George Graham

Unmasking Tax “Reform”

The tax plan being touted by Republicans isn’t my idea of reform. It’s a shameless giveaway to the richest Americans at the expense of the poor.

There’s a lot to reform in the existing tax code. All those corporate deductions, for example. Wealthy companies pay little or no taxes after their accountants apply all the deductions available to them.

But with the Republican plan, corporations (and investors) would get even more generous tax breaks.  And rich families would also benefit. It’s those who now pay the lowest tax rate – 10 percent – who would get squeezed. That bracket would go up to 12 percent.

Nobody should be surprised by any of this.

You and I know Republicans preach trickle-down economics. They insist that when the rich have more money to spend they give jobs to the rest of us. And you and I know this never works. It has been tried repeatedly – at both the state and federal levels – and the result has always been disastrous.

The proposed tax plan would add trillions to the national debt despite Republican assurances that lower taxes on the rich would produce an economic boom and compensate for the government’s loss of revenue as more people pay more taxes.

You might remember how that kind of thinking recently bankrupted the state of Kansas.

I’m sure you know by now that Trump consistently avoids the truth. So when he says the plan is designed to help “the middle class,” you take it with a grain or two of salt.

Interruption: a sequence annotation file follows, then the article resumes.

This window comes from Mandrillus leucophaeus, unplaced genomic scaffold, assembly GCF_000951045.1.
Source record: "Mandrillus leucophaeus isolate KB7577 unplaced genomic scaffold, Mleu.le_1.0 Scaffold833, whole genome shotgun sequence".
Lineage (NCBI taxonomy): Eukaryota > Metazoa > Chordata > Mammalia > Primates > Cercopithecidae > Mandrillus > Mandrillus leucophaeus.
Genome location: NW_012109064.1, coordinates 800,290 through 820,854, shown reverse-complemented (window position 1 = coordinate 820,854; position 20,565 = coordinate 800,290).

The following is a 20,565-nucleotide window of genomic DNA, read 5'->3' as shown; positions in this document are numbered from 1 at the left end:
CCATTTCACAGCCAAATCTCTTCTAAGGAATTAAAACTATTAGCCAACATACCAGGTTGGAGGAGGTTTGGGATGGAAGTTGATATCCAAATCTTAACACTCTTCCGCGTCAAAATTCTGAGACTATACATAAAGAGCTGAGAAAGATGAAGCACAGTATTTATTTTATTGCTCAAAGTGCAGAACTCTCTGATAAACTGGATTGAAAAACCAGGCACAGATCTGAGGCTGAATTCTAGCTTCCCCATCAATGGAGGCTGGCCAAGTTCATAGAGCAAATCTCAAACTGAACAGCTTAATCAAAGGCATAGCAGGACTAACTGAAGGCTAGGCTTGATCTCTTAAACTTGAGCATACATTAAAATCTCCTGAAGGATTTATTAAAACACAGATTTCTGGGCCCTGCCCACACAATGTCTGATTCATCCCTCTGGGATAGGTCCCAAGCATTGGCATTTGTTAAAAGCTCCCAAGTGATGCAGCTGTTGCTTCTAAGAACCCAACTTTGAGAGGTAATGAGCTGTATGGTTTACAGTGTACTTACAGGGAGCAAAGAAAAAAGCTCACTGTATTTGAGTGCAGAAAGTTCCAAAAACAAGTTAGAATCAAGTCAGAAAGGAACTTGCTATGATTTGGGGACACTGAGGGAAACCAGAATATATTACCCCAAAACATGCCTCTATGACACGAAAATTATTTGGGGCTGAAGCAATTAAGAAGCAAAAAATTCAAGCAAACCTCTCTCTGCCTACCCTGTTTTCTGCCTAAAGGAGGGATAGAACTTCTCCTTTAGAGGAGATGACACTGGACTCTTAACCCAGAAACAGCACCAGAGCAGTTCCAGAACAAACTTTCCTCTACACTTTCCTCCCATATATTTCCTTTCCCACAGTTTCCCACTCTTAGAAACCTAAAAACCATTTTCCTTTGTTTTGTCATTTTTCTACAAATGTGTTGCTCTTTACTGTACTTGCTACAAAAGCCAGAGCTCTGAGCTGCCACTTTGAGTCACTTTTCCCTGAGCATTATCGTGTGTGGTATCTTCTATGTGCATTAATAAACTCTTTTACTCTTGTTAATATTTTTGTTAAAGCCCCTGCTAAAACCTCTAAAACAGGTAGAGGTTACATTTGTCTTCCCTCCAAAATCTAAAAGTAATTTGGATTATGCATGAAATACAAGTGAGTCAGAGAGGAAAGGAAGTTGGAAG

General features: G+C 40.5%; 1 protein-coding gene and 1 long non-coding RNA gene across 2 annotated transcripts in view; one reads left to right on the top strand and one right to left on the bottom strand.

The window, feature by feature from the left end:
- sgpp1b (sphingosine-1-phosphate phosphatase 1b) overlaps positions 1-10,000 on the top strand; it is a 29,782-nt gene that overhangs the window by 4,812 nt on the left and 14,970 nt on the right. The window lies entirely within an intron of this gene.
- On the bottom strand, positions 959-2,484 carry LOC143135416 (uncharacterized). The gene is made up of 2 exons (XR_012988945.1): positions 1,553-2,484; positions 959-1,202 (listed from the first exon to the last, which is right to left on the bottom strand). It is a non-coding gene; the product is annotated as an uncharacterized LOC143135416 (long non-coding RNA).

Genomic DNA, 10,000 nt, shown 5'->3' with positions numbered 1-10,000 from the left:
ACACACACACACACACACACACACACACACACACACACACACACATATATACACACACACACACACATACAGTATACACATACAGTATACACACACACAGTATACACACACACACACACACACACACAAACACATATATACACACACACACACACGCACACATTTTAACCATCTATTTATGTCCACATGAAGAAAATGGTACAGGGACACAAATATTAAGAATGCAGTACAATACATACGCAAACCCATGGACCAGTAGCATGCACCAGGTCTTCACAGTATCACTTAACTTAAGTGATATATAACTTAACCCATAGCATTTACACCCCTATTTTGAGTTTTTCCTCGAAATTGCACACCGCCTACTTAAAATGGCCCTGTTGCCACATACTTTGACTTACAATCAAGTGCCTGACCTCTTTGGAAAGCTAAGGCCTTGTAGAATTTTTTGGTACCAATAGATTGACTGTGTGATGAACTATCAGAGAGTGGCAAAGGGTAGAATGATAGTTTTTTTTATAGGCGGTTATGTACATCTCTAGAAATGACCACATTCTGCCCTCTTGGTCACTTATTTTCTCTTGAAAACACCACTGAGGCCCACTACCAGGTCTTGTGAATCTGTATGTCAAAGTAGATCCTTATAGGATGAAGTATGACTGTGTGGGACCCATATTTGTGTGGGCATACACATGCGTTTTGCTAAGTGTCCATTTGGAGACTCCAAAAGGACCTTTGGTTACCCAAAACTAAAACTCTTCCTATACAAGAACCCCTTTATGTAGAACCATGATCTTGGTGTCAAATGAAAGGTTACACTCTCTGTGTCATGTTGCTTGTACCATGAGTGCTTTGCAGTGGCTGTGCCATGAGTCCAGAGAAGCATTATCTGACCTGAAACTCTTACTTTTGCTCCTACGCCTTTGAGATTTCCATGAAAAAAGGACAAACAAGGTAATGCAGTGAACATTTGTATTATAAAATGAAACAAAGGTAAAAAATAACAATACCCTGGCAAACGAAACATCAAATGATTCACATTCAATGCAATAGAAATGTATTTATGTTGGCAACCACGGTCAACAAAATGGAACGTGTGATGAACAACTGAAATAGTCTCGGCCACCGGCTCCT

It’s true that couples making $300,000 a year or more would pay less taxes. But I don’t consider those people middle class. Do you?

Under the proposed tax plan, the real bonanza would go to billionaires like Trump and the global corporations they invest in.

Once again, we’re being flimflammed. But you knew that would happen when the voters put the Republicans in charge of Congress and the White House, didn’t you?

More on the tax plan

The Kansas experiment

Trickle-down economics

About the author


I am a Jamaican-born writer who has lived and worked in Canada and the United States. I live in Lakeland, Florida with my wife, Sandra, our three cats and two dogs. I like to play golf and enjoy our garden, even though it's a lot of work. Since retiring from newspaper reporting I've written a few books. I also write a monthly column for